Is it time to give Rohit Sharma the reigns of the Indian T20 team?
Being distinctive doesn’t win cricket matches at the international level; being a great man-manager and a strategist does. Time and again—most recently at the World Cup—Kohli has proven he is not exactly great at either.Updated: Aug 03, 2019 17:29 IST
Virat Kohli doesn’t need to walk his team out on to the field or greet the opposing captain at the toss for one to realise that he is the leader of this pack—the alpha of Indian cricket. Most other sports rely on an armband to distinguish the captain from the rest; Kohli relies on his body language.
Whether he is dishing out a lone send-off to the dismissed batsman or a heated exchange with a journalist at a press conference, Kohli’s leadership style is unique only to him. But being distinctive doesn’t win cricket matches at the international level; being a great man-manager and a strategist does. Time and again—most recently at the World Cup—Kohli has proven he is not exactly great at either.
But try telling the national selectors that.
So alarming was Kohli’s trial-free reinstatement as captain after the World Cup that even the usually reserved Sunil Gavaskar waded into the debate and called the MSK Prasad-led selection committee ‘lame ducks’. To be polite to Prasad and team, they couldn’t possibly have dropped Kohli from captaincy altogether given that India’s last Test assignment was a historic and maiden series win in Australia. But how about a compromise in split-captaincy then?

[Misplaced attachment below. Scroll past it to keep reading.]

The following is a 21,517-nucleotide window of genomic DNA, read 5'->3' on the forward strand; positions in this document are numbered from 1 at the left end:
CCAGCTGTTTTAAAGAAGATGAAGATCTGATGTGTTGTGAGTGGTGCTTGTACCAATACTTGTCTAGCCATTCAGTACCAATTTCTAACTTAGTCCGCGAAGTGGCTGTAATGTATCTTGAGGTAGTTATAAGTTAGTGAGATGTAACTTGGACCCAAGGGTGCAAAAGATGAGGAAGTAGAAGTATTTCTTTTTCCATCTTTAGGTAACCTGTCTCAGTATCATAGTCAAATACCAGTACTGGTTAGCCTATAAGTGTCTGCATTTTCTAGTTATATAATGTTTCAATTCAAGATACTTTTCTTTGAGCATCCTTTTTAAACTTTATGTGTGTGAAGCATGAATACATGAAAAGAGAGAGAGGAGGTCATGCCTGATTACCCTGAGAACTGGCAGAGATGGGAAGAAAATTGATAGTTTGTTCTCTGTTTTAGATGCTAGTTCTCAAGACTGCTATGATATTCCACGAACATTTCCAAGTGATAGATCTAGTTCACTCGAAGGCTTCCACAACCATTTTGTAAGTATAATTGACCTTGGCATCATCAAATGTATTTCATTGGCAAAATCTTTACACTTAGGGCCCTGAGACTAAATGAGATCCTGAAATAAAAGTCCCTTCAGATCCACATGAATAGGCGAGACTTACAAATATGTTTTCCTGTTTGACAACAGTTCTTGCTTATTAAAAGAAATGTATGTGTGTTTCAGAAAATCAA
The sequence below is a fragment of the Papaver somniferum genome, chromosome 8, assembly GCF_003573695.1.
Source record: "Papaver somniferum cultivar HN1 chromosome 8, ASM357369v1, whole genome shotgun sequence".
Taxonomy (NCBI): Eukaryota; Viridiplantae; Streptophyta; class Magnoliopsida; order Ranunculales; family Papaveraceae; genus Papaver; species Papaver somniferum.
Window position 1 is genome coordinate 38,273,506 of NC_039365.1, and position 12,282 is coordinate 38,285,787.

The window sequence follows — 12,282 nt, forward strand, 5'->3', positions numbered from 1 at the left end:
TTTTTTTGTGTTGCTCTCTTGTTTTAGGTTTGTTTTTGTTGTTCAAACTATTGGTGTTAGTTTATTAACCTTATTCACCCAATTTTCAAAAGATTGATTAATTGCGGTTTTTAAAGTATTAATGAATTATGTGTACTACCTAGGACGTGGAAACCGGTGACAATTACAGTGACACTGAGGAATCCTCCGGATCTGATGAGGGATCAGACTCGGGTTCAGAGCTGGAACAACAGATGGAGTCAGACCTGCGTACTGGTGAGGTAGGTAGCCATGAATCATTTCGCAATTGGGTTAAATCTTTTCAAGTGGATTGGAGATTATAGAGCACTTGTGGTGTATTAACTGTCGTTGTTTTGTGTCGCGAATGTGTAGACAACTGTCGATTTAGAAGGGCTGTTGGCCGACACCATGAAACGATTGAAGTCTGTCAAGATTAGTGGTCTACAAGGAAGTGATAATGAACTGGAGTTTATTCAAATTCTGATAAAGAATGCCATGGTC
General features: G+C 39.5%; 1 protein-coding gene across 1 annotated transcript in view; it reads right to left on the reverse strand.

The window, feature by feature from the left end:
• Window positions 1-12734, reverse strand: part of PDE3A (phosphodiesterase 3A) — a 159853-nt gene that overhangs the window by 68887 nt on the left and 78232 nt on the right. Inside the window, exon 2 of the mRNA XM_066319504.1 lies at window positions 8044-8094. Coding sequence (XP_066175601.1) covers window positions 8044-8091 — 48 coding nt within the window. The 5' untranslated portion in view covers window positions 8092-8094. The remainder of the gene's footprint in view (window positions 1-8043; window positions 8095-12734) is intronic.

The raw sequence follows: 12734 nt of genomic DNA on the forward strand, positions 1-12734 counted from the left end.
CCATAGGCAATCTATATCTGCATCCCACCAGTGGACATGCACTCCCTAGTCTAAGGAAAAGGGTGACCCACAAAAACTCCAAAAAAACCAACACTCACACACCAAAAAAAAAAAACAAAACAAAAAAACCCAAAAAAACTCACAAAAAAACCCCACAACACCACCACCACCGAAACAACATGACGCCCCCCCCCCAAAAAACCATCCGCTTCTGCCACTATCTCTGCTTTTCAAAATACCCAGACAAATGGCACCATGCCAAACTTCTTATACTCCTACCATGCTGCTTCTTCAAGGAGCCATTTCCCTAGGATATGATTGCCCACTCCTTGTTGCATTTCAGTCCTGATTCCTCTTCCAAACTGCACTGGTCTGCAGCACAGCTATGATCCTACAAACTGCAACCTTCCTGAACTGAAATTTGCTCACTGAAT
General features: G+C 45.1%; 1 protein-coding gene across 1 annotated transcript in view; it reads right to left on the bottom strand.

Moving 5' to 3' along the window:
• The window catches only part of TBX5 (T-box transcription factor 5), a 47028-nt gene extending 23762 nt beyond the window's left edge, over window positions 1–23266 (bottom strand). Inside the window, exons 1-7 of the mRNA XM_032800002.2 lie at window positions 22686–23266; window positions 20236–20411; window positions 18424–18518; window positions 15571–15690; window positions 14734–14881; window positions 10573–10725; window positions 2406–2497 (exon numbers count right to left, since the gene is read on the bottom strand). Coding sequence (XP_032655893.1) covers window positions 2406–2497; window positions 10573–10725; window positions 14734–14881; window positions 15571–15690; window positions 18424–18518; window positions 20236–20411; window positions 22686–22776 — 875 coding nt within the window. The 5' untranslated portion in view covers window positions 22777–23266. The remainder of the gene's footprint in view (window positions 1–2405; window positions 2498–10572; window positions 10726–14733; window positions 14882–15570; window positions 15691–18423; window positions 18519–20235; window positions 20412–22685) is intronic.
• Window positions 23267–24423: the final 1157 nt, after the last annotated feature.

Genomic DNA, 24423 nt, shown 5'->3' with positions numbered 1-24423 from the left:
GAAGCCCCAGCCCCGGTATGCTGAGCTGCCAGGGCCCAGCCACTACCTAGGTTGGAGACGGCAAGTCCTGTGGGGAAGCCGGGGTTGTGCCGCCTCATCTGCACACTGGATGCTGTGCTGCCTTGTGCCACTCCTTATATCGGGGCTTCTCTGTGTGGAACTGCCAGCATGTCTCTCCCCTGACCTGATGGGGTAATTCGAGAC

If the selectors are indeed not star-struck or easily bullied (or both), then they must address the elephant-sized question of leadership lurking about their room. There is the no better time to address it than now as it is the beginning of a new World Cup cycle. Following India’s loss at the ODI World Cup of 2007, the then-incumbent selection committee did just that and it gave birth to perhaps India’s finest captain across formats, MS Dhoni.
But before Dhoni was handed the reins in ODIs and Tests, he had to prove himself in T20 cricket; a route worth revisiting after taking into consideration that India’s next big challenge is the World T20 in December 2020. India have someone ready at hand if they want to try a new route. Rohit Sharma knows just how to win T20 tournaments, having led the Mumbai Indians to a record four IPL trophies in the last seven years. By the same standards, Kohli has been perhaps the weakest captain in the league. He has gone thirteen seasons without winning the title. That’s stretching even a long rope a little too much. Kohli is also one of only three people to have led an IPL team for 100 games or more—the other two, MS Dhoni and Gautam Gambhir, have multiple titles under their belt. Kohli the the player—with the bat, on the field—is one of the greatest to play the game. Kohli the captain simply does not match up.
It doesn’t just have to be Sharma. Testing all possible successors is the only way for Indian cricket to move forward and simultaneously wean itself off an old regime. But if it is indeed Sharma who shows the same leadership promise in T20Is as he has in the IPL, then handing him the lead-role in ODIs will only put out more fires than meets the eye.
During the death overs of a 50-over game, Kohli always fields in the outfield, to fully utilise his bullet arm, and effectively hands the captaincy over to Dhoni. This surrogate captaincy, Dhoni’s social-media armies insist, is why he is still indispensable and an ODI prerequisite. Sharma, however, always fields in the infield during the death (either at covers or midwicket) and hence Dhoni, 38, will not need to prolong his impending retirement.